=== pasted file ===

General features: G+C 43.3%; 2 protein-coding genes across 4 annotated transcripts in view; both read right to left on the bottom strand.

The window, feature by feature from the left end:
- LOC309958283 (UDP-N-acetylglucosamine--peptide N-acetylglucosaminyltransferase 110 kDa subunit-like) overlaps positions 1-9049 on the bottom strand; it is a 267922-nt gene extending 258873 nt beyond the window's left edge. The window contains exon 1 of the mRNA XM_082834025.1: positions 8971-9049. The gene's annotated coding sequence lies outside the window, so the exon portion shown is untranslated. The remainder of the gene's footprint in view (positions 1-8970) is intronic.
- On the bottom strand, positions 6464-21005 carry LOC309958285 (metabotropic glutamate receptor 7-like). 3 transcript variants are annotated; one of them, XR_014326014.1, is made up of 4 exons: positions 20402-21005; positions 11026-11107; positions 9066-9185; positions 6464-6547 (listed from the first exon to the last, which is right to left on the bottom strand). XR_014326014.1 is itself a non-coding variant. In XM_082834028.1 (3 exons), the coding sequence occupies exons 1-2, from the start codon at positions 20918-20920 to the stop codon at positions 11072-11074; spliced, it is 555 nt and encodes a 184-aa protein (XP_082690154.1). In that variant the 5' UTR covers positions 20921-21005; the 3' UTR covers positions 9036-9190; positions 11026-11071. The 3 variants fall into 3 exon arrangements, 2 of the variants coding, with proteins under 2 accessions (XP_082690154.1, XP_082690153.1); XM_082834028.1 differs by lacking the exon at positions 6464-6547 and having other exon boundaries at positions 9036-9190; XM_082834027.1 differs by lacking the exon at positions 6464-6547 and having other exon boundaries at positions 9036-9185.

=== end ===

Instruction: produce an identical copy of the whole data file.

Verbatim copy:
General features: G+C 43.3%; 2 protein-coding genes across 4 annotated transcripts in view; both read right to left on the bottom strand.

The window, feature by feature from the left end:
- LOC309958283 (UDP-N-acetylglucosamine--peptide N-acetylglucosaminyltransferase 110 kDa subunit-like) overlaps positions 1-9049 on the bottom strand; it is a 267922-nt gene extending 258873 nt beyond the window's left edge. The window contains exon 1 of the mRNA XM_082834025.1: positions 8971-9049. The gene's annotated coding sequence lies outside the window, so the exon portion shown is untranslated. The remainder of the gene's footprint in view (positions 1-8970) is intronic.
- On the bottom strand, positions 6464-21005 carry LOC309958285 (metabotropic glutamate receptor 7-like). 3 transcript variants are annotated; one of them, XR_014326014.1, is made up of 4 exons: positions 20402-21005; positions 11026-11107; positions 9066-9185; positions 6464-6547 (listed from the first exon to the last, which is right to left on the bottom strand). XR_014326014.1 is itself a non-coding variant. In XM_082834028.1 (3 exons), the coding sequence occupies exons 1-2, from the start codon at positions 20918-20920 to the stop codon at positions 11072-11074; spliced, it is 555 nt and encodes a 184-aa protein (XP_082690154.1). In that variant the 5' UTR covers positions 20921-21005; the 3' UTR covers positions 9036-9190; positions 11026-11071. The 3 variants fall into 3 exon arrangements, 2 of the variants coding, with proteins under 2 accessions (XP_082690154.1, XP_082690153.1); XM_082834028.1 differs by lacking the exon at positions 6464-6547 and having other exon boundaries at positions 9036-9190; XM_082834027.1 differs by lacking the exon at positions 6464-6547 and having other exon boundaries at positions 9036-9185.